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Detecting Hard Disk Read Errors
There are many different ways that hard disks can fail. This can be very distressing, because unlike virtually every other part of your PC, when your hard disk dies, it takes your data with it. If your keyboard or modem or monitor stops working, it can be expensive to fix the problem but your files will still be where you left them. Hard disk reliability issues are discussed in detail here.
Many hard drives fail with a bang: one day the drive, instead of spinning up and booting the PC, may go "klunk, klunk, klunk" and then spin down again, and that may be the last you ever see of whatever is on it (unless you have backups). However, many drives fail with a whimper; they slowly develop problems, and if you are astute in detecting them, you can sometimes avoid a catastrophe.
One of the ways that early problems with hard disks manifest themselves is with problems reading a particular area of the disk: a read error. If the disk develops a bad spot where it can no longer reliably read what is written there, you will not know this until you try to read from the sector where the problem is. If it is occupied by a seldom-used file, you may not notice for weeks or months. However, many drives start out with a handful of bad sectors and then develop more later on. This doesn't always happen, but it does often enough that it is very useful to detect these read errors as quickly as possible.
For this reason, utility programs were developed that test the surface of a disk for read errors. They scan over the surface of the disk and read the contents of every sector, looking for problems, and report if any are found. This increases the chances of detecting a problem with your hard disk when it occurs first with seldom-accessed files, before it spreads to more important parts of the disk.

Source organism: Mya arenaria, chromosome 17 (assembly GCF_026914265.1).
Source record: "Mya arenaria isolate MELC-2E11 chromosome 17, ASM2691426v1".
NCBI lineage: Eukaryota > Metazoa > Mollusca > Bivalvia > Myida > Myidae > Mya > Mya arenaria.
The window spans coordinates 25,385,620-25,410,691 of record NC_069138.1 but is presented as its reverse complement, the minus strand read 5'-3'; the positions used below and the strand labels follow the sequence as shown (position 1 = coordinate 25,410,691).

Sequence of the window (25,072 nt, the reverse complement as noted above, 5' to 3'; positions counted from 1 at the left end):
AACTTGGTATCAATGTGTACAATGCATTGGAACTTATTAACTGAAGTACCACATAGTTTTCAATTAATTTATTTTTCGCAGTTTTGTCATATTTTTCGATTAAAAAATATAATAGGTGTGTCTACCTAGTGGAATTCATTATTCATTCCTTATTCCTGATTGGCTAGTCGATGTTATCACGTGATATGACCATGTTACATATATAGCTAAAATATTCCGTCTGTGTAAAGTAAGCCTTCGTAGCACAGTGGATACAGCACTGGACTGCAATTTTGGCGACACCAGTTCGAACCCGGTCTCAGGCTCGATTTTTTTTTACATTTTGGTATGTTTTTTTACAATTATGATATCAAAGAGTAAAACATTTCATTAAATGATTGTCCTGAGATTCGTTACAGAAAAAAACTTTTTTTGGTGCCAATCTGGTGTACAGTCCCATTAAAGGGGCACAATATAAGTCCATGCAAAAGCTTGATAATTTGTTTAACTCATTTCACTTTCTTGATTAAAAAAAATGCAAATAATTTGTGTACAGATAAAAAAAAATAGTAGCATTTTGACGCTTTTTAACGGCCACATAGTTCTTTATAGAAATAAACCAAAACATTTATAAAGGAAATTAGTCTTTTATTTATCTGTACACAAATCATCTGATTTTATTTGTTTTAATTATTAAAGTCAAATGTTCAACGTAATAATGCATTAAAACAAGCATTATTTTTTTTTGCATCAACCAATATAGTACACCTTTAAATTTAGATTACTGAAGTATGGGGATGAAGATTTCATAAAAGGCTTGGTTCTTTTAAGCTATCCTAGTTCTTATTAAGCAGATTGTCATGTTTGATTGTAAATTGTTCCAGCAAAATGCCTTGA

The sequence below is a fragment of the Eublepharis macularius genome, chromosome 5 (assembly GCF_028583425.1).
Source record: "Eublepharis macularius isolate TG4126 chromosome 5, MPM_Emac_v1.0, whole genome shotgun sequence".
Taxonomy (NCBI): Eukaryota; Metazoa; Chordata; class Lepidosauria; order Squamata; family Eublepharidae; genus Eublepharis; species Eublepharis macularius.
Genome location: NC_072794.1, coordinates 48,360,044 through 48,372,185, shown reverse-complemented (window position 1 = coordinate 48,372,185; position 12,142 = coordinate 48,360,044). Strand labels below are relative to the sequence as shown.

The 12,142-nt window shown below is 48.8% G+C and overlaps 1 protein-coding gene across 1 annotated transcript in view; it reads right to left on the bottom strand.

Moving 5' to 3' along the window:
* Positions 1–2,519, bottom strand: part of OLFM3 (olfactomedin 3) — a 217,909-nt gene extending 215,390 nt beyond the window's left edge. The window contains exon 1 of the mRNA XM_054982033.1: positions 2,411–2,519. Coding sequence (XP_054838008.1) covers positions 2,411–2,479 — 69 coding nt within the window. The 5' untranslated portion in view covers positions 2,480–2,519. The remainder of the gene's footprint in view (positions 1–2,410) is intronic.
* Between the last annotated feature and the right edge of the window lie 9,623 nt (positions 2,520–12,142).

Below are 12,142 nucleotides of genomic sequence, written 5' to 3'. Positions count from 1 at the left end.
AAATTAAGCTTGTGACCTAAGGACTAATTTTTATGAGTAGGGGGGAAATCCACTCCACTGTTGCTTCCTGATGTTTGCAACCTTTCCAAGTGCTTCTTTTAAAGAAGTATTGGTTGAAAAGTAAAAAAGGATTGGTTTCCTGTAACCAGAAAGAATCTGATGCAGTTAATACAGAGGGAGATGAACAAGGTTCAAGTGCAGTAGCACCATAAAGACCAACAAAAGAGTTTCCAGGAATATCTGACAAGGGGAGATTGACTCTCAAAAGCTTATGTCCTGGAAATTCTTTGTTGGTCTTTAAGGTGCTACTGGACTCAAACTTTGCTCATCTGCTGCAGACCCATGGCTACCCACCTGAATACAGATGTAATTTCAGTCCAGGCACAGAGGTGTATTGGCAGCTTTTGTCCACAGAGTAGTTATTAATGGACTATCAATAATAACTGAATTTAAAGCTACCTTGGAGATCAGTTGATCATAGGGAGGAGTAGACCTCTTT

The most common disk error checkers are in fact part of the same utilities that scan for file system corruption--Microsoft's Scandisk and Norton's Disk Doctor. Even though the same utility scans for both file system problems and read errors, recognize that these are very different problems that are being detected. These programs often call the portion of their work where disk read errors are detected the "Surface Scan" or "Surface Test", referring to the platter surfaces on the disk where the data is stored.
In virtually every case, it takes a lot longer to scan an entire disk volume for errors than it does to check out its file system structures. It also is far less common to actually find a problem. For this reason, I recommend that scans of the disk surface for read errors be done only weekly (not daily like the file system checks.) If you suspect problems with your disk, you may want to increase the frequency with which you run the utility. Since disk scanning can take a fair bit of time, I usually recommend that people use a program scheduler to automate the task, running it when they are not using their PC.
Warning: Always use the proper
tool for your operating system. Do not use old versions of SCANDISK etc. on newer systems
running Windows 95, for example. And make sure that if you are using FAT32, that you use
tools that are modern enough to recognize the newer file system.